Depression

This section has been reviewed and approved by the Cancer.Net Editorial Board, 04/2014

Listen to the Cancer.Net Podcast: Cancer and Depression, adapted from this content.

Key Messages

  • Depression may occur among people with cancer, but it is treatable and should not be considered a normal part of living with cancer.
  • Your doctor may periodically ask you questions about your mood during and after cancer treatment to evaluate your risk for depression and find out if you have any symptoms of depression.
  • It is important to talk with your health care team if you are experiencing symptoms of depression at any time in between your regular appointments.
  • Depression is managed by therapy, medication, or a combination of the two treatments.

Depression and cancer

Depression is a disorder characterized by feeling down, depressed, or sad; having little interest or receiving little pleasure in doing things; and feeling hopeless. These feelings often persist for two or more weeks and negatively affect a person’s daily activities or relationships. The symptoms of depression may appear shortly after diagnosis or anytime during or after treatment.

People are more likely to experience depression during or after cancer if they have been diagnosed with depression in the past, have close family members with depression, have significant anxiety and worry, are facing cancer alone or without the support of friends or family, or have financial burdens.

Although depression is more common among people with cancer, it should not be considered a normal part of living with cancer. Depression lowers a person’s quality of life, undermining the emotional and physical strength often required to undergo cancer treatment. It may also interfere with a person’s ability to make choices about cancer treatments. Identifying and then managing depression are important parts of coping with cancer.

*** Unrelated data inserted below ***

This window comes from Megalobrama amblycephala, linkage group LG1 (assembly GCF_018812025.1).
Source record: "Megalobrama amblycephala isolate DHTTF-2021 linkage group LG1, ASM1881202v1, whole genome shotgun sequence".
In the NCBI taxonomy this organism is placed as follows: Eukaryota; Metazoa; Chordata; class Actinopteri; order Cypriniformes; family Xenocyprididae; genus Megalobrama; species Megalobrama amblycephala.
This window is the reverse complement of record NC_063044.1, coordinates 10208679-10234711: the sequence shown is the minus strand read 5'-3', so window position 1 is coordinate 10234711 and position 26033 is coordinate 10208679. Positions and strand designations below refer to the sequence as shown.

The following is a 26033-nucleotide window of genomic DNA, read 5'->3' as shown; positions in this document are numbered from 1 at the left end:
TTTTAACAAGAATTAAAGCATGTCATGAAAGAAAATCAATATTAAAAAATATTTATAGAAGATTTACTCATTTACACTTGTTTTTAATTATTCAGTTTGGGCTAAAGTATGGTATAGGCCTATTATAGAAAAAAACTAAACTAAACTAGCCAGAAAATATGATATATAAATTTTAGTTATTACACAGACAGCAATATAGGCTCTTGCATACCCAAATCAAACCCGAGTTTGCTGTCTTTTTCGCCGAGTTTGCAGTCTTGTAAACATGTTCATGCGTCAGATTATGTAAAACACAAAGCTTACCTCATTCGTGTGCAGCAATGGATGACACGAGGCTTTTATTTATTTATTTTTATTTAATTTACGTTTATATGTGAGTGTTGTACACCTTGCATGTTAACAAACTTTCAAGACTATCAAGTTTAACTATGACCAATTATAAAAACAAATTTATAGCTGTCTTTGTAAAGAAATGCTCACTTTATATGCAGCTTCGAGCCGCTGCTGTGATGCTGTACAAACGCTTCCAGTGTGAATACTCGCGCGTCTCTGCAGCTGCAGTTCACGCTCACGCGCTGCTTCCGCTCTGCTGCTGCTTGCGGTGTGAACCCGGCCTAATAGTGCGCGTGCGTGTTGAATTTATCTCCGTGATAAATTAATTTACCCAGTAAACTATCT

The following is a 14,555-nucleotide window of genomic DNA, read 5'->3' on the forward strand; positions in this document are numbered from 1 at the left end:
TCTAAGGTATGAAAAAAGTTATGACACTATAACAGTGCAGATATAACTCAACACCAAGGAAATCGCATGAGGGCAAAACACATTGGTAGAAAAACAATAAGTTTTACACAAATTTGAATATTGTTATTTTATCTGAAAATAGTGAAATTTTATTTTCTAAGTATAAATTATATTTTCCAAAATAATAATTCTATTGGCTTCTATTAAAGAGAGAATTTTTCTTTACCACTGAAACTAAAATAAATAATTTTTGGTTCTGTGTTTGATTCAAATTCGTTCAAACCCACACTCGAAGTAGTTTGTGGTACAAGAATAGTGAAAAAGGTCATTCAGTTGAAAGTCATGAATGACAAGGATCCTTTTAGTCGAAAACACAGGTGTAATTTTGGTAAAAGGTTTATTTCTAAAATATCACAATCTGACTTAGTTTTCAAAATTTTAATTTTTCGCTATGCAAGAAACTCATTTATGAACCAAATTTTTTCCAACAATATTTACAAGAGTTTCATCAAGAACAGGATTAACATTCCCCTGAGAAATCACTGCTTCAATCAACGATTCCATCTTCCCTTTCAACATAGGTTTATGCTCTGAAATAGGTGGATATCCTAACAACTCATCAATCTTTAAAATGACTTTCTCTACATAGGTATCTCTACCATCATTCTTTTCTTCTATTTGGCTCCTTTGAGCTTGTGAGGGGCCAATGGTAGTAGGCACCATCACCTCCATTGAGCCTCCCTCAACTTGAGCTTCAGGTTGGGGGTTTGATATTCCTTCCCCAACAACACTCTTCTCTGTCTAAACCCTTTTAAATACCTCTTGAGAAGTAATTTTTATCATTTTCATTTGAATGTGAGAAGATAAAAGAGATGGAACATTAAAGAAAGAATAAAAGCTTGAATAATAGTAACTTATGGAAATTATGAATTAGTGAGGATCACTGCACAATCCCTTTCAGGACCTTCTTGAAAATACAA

Symptoms of depression

The symptoms of depression range from mild to severe. Severe depression, also called major depressive disorder, interferes with a person's relationships and day-to-day activities and responsibilities. People with mild symptoms are able to carry out daily activities, but they may not recognize their symptoms are due to depression or seek treatment. It is important to recognize that most people with depression find it difficult to improve their mood or find pleasure in their life without treatment and support.

Mood-related symptoms. These include feeling down, depressed, sad, hopeless, irritable, numb, or worthless.

Cognitive symptoms. These include a decreased ability to concentrate, difficulty making decisions, memory problems, and negative thoughts (including thoughts that life is not worth living or of hurting yourself, in extreme situations).

Behavioral symptoms. These include loss of interest in activities that you previously enjoyed, frequent crying, withdrawing from friends or family, and loss of motivation to do daily activities.

Physical symptoms. These include fatigue, appetite loss, insomnia (the inability to fall asleep and stay asleep) or hypersomnia (excessive sleepiness), and sexual problems, such as decreased sexual desire.

Experiencing the physical symptoms listed above does not necessarily mean that you are depressed; they may be side effects of the cancer or cancer treatment. Similarly, cancer and cancer treatment may cause cognitive symptoms such as decreased ability to concentrate and memory problems. As a result, more emphasis is placed on mood-related and behavior symptoms when diagnosing depression in a person with cancer.

Screening for depression